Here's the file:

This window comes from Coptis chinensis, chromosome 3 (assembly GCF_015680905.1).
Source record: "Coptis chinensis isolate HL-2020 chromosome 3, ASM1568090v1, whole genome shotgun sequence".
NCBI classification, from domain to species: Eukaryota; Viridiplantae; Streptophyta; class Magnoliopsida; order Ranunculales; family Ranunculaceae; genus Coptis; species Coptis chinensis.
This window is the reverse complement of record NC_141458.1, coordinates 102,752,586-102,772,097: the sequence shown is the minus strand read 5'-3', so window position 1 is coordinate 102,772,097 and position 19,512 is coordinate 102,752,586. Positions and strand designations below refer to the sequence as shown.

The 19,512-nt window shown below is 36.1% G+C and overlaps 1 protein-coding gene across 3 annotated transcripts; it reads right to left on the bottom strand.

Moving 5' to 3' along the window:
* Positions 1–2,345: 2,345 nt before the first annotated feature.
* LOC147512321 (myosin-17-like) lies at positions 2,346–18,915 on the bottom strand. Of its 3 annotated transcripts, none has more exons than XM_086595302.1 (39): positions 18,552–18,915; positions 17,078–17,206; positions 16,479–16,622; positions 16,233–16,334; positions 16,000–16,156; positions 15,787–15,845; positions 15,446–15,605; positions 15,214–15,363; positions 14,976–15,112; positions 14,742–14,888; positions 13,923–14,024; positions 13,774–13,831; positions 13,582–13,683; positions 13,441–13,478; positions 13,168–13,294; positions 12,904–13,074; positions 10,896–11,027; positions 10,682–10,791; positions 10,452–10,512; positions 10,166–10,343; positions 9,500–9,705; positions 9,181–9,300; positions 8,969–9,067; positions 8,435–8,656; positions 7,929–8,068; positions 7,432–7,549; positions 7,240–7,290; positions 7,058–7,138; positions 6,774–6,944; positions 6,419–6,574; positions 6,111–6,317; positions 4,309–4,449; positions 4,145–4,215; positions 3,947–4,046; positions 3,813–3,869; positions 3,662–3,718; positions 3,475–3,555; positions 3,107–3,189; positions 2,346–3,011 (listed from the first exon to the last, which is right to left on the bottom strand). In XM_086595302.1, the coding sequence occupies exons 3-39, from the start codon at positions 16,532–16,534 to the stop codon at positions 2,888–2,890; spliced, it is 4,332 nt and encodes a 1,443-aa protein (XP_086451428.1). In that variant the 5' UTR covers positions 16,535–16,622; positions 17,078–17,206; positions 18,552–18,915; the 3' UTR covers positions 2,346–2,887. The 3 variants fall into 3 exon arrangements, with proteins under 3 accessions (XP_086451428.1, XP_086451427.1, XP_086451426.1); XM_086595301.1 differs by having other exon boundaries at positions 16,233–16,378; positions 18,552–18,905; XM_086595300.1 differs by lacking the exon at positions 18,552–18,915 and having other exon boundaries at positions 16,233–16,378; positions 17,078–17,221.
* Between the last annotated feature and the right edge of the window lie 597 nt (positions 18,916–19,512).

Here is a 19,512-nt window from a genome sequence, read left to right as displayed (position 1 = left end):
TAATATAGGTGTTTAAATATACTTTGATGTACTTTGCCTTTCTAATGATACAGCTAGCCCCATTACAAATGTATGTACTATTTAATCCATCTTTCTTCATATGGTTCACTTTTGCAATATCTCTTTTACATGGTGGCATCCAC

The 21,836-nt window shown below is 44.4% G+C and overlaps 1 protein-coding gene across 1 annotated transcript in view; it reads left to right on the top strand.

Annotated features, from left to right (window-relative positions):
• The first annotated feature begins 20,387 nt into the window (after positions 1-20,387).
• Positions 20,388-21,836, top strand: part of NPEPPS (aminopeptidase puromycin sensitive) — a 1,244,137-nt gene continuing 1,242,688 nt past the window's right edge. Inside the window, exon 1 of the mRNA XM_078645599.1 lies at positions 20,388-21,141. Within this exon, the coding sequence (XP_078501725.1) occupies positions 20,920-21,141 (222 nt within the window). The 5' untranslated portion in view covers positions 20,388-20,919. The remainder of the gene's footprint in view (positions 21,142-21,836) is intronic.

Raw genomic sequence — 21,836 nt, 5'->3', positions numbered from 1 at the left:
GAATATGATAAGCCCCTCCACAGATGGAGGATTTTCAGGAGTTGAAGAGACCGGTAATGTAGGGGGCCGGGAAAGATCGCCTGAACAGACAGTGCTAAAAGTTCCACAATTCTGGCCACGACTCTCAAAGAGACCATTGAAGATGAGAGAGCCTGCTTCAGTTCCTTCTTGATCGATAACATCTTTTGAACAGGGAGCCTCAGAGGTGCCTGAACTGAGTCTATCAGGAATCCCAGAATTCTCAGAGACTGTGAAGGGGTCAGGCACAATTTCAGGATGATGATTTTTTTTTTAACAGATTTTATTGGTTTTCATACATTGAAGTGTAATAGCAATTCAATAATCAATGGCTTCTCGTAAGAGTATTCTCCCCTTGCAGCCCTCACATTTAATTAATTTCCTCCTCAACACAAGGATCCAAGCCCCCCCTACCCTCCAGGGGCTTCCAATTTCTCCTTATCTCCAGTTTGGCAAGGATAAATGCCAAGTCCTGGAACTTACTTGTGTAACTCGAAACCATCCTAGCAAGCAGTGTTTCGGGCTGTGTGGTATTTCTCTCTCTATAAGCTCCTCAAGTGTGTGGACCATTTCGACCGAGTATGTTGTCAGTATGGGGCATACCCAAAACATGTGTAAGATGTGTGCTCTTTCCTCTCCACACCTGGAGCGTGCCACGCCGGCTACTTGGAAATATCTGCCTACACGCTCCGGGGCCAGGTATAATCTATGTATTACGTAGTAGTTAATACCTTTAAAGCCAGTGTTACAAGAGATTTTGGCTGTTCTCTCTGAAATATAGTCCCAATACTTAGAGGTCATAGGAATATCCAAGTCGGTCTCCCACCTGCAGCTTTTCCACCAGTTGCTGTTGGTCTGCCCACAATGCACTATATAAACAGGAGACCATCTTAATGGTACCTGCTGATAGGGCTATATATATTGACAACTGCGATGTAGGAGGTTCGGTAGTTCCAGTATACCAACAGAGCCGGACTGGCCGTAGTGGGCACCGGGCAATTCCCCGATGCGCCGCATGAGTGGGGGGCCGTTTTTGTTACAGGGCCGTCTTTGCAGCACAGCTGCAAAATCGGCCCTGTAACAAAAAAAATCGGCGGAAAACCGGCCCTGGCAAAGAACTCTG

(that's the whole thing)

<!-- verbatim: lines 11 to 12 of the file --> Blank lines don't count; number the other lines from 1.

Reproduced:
TAATATAGGTGTTTAAATATACTTTGATGTACTTTGCCTTTCTAATGATACAGCTAGCCCCATTACAAATGTATGTACTATTTAATCCATCTTTCTTCATATGGTTCACTTTTGCAATATCTCTTTTACATGGTGGCATCCAC

The 21,836-nt window shown below is 44.4% G+C and overlaps 1 protein-coding gene across 1 annotated transcript in view; it reads left to right on the top strand.